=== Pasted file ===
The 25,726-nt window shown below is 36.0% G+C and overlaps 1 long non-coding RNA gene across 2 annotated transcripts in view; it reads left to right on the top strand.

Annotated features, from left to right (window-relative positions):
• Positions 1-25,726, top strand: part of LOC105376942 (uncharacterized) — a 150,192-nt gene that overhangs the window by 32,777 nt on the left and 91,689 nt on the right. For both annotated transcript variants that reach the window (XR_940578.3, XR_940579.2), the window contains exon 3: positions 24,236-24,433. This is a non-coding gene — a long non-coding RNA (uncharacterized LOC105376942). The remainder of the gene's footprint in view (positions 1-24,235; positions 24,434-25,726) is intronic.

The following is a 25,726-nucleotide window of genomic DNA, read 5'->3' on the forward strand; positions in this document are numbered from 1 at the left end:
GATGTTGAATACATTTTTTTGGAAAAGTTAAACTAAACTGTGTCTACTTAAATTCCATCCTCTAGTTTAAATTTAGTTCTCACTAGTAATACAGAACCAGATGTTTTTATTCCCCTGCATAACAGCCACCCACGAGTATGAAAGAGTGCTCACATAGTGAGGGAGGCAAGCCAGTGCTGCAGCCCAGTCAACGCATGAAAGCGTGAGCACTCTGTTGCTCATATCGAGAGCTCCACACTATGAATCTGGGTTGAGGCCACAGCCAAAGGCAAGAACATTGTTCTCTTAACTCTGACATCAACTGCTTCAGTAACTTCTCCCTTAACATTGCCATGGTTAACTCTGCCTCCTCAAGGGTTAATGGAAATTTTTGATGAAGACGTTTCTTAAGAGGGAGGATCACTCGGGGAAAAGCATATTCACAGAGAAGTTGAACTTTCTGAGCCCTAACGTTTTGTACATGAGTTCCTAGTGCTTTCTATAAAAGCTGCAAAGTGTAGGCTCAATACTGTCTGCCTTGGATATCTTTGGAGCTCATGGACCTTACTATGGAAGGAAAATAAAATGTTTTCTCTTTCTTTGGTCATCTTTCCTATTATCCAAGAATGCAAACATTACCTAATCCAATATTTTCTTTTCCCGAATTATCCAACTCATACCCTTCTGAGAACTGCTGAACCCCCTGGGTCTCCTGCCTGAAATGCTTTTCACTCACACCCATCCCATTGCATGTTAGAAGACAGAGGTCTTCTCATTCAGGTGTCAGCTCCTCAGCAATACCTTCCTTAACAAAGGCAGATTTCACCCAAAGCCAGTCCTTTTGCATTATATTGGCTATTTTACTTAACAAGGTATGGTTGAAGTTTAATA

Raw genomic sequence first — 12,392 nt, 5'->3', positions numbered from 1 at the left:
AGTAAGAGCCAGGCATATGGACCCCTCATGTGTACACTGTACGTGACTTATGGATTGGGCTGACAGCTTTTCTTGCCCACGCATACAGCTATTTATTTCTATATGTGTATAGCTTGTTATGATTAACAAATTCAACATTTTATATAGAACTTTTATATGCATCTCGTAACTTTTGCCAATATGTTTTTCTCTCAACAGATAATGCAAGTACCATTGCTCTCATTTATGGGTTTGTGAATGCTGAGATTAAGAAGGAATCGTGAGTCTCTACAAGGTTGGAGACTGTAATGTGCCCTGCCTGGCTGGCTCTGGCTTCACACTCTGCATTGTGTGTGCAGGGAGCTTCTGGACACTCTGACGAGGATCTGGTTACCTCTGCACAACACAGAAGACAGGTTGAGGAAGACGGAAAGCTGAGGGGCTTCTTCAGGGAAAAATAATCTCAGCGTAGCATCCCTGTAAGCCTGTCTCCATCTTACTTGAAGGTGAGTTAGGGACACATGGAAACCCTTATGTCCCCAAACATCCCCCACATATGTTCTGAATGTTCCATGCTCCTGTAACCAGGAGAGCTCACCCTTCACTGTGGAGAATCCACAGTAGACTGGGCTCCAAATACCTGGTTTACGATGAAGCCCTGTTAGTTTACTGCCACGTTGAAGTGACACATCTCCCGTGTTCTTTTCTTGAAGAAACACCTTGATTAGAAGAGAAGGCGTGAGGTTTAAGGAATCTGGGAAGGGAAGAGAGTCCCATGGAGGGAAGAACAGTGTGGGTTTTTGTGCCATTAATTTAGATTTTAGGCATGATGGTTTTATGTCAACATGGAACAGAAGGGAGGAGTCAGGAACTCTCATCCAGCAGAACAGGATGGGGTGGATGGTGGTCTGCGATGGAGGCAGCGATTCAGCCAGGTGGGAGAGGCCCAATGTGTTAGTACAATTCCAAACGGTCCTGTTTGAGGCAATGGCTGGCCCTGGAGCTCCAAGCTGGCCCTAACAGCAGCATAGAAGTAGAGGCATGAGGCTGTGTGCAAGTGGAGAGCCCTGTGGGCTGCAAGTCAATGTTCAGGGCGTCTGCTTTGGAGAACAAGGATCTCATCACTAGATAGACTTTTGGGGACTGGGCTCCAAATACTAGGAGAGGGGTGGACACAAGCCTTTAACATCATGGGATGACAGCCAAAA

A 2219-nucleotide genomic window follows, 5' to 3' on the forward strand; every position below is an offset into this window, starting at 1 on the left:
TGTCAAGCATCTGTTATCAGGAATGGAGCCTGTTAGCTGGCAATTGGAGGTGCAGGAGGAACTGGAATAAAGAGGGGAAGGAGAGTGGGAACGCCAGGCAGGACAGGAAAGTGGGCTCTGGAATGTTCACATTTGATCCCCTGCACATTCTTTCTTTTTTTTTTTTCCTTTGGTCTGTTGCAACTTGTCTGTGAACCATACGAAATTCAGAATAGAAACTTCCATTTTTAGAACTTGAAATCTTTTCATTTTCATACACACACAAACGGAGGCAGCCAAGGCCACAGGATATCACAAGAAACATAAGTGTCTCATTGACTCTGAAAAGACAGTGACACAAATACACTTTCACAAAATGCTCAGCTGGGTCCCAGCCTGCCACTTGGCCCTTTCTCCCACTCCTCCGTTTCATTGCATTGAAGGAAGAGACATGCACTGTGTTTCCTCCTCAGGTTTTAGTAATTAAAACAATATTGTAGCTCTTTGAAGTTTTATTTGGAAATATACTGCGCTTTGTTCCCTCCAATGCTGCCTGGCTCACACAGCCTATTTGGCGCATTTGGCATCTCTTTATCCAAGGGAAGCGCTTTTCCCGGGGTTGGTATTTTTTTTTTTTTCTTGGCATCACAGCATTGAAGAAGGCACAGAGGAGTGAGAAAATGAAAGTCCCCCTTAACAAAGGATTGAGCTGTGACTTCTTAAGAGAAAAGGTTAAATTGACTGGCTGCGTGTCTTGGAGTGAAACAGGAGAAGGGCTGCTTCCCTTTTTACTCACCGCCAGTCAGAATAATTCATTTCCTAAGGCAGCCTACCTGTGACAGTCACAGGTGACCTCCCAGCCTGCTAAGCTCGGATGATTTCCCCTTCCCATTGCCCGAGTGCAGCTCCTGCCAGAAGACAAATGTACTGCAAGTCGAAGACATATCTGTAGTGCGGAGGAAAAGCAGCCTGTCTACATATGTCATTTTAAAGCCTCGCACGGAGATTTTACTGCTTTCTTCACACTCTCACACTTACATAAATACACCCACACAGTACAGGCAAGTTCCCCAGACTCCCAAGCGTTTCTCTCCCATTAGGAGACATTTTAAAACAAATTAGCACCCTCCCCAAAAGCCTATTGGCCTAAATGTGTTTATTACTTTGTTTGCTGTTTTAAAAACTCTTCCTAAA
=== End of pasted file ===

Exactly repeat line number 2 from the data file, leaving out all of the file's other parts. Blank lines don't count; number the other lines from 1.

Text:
Annotated features, from left to right (window-relative positions):